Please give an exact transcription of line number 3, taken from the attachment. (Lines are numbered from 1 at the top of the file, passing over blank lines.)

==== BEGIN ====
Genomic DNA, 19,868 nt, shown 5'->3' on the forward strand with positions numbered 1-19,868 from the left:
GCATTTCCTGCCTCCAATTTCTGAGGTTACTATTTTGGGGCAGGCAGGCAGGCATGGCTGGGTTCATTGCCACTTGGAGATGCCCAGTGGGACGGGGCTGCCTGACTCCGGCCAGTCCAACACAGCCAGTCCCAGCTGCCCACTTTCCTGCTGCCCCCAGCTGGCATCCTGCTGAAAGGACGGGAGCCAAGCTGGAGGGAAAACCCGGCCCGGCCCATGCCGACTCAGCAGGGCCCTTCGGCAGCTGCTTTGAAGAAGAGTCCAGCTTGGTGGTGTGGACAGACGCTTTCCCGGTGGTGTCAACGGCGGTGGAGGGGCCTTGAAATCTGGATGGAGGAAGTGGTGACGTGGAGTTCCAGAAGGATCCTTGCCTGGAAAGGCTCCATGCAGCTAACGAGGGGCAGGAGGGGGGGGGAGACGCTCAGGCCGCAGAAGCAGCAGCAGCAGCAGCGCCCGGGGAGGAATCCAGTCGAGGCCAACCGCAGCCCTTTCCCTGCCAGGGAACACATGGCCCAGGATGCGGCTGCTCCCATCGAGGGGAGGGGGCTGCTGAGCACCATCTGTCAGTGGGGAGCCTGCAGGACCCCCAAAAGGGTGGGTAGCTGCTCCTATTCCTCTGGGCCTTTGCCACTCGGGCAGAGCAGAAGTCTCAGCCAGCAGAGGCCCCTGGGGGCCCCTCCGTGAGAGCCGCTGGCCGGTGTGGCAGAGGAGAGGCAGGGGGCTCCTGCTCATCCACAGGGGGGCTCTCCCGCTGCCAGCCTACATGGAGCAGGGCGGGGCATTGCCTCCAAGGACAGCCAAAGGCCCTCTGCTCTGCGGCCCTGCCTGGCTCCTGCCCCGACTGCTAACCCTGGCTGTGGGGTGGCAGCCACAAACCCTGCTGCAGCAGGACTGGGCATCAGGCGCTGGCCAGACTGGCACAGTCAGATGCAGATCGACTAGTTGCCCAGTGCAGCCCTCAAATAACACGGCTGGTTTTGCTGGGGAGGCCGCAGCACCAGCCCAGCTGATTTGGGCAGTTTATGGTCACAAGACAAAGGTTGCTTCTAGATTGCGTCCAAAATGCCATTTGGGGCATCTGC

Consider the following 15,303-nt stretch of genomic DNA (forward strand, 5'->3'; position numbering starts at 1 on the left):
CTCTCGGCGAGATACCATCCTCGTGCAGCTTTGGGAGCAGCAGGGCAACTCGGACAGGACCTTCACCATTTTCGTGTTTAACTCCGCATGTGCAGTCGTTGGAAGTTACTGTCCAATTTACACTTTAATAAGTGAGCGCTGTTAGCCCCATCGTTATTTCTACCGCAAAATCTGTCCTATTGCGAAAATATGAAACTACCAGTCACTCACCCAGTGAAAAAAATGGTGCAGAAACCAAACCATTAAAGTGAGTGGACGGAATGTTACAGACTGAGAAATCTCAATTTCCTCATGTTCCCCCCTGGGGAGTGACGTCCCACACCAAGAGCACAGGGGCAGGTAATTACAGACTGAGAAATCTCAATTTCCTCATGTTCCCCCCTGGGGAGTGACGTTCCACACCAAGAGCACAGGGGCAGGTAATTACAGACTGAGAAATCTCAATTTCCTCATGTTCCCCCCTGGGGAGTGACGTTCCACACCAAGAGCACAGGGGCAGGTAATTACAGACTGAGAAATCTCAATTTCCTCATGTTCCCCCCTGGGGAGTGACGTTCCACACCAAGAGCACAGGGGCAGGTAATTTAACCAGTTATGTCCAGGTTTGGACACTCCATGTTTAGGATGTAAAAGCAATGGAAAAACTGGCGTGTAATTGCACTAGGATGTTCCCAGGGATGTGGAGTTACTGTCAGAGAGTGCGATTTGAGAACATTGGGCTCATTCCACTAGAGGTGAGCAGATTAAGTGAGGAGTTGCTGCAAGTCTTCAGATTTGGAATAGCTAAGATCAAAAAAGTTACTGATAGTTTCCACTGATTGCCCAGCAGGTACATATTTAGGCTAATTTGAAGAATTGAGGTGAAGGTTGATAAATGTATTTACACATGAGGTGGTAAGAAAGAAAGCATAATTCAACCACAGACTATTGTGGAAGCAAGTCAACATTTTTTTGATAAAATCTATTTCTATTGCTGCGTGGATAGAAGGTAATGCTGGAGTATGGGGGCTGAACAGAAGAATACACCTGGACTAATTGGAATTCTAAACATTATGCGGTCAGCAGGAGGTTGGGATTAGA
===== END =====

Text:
Consider the following 15,303-nt stretch of genomic DNA (forward strand, 5'->3'; position numbering starts at 1 on the left):